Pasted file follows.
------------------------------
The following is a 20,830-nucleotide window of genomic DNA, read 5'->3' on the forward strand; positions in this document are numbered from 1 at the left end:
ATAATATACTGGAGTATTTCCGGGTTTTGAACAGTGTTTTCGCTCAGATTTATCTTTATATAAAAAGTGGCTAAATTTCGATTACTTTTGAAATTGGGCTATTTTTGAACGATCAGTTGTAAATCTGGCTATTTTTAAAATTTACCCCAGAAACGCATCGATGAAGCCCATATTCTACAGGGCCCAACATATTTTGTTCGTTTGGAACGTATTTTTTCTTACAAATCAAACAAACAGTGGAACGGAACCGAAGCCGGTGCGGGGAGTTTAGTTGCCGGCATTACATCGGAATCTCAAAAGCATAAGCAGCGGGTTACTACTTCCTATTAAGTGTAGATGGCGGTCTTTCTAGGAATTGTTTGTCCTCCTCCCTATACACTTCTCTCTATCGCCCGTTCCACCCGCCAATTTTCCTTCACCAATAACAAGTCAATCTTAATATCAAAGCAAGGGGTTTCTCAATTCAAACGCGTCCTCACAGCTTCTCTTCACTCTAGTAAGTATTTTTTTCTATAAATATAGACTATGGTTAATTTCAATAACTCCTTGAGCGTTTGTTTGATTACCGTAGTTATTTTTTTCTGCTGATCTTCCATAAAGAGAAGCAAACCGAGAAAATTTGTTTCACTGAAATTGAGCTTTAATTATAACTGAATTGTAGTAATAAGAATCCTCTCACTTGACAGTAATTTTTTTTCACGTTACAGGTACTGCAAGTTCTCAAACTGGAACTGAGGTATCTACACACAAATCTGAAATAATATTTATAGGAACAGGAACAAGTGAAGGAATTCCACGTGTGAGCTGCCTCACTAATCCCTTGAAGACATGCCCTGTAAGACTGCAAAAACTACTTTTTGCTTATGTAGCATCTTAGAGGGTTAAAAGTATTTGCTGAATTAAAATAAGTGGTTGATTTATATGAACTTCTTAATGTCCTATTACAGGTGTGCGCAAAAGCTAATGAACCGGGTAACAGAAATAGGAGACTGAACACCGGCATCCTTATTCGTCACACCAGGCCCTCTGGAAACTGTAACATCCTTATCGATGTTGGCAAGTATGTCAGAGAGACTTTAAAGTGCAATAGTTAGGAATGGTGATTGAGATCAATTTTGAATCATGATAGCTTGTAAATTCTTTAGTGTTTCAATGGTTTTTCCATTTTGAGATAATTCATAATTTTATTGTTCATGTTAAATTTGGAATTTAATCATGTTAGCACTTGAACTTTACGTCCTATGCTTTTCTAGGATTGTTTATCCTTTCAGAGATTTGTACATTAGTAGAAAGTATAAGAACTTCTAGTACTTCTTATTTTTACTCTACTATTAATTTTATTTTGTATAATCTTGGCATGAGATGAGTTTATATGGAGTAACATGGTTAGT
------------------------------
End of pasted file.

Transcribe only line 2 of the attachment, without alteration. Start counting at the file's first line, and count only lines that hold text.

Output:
ATAATATACTGGAGTATTTCCGGGTTTTGAACAGTGTTTTCGCTCAGATTTATCTTTATATAAAAAGTGGCTAAATTTCGATTACTTTTGAAATTGGGCTATTTTTGAACGATCAGTTGTAAATCTGGCTATTTTTAAAATTTACCCCAGAAACGCATCGATGAAGCCCATATTCTACAGGGCCCAACATATTTTGTTCGTTTGGAACGTATTTTTTCTTACAAATCAAACAAACAGTGGAACGGAACCGAAGCCGGTGCGGGGAGTTTAGTTGCCGGCATTACATCGGAATCTCAAAAGCATAAGCAGCGGGTTACTACTTCCTATTAAGTGTAGATGGCGGTCTTTCTAGGAATTGTTTGTCCTCCTCCCTATACACTTCTCTCTATCGCCCGTTCCACCCGCCAATTTTCCTTCACCAATAACAAGTCAATCTTAATATCAAAGCAAGGGGTTTCTCAATTCAAACGCGTCCTCACAGCTTCTCTTCACTCTAGTAAGTATTTTTTTCTATAAATATAGACTATGGTTAATTTCAATAACTCCTTGAGCGTTTGTTTGATTACCGTAGTTATTTTTTTCTGCTGATCTTCCATAAAGAGAAGCAAACCGAGAAAATTTGTTTCACTGAAATTGAGCTTTAATTATAACTGAATTGTAGTAATAAGAATCCTCTCACTTGACAGTAATTTTTTTTCACGTTACAGGTACTGCAAGTTCTCAAACTGGAACTGAGGTATCTACACACAAATCTGAAATAATATTTATAGGAACAGGAACAAGTGAAGGAATTCCACGTGTGAGCTGCCTCACTAATCCCTTGAAGACATGCCCTGTAAGACTGCAAAAACTACTTTTTGCTTATGTAGCATCTTAGAGGGTTAAAAGTATTTGCTGAATTAAAATAAGTGGTTGATTTATATGAACTTCTTAATGTCCTATTACAGGTGTGCGCAAAAGCTAATGAACCGGGTAACAGAAATAGGAGACTGAACACCGGCATCCTTATTCGTCACACCAGGCCCTCTGGAAACTGTAACATCCTTATCGATGTTGGCAAGTATGTCAGAGAGACTTTAAAGTGCAATAGTTAGGAATGGTGATTGAGATCAATTTTGAATCATGATAGCTTGTAAATTCTTTAGTGTTTCAATGGTTTTTCCATTTTGAGATAATTCATAATTTTATTGTTCATGTTAAATTTGGAATTTAATCATGTTAGCACTTGAACTTTACGTCCTATGCTTTTCTAGGATTGTTTATCCTTTCAGAGATTTGTACATTAGTAGAAAGTATAAGAACTTCTAGTACTTCTTATTTTTACTCTACTATTAATTTTATTTTGTATAATCTTGGCATGAGATGAGTTTATATGGAGTAACATGGTTAGT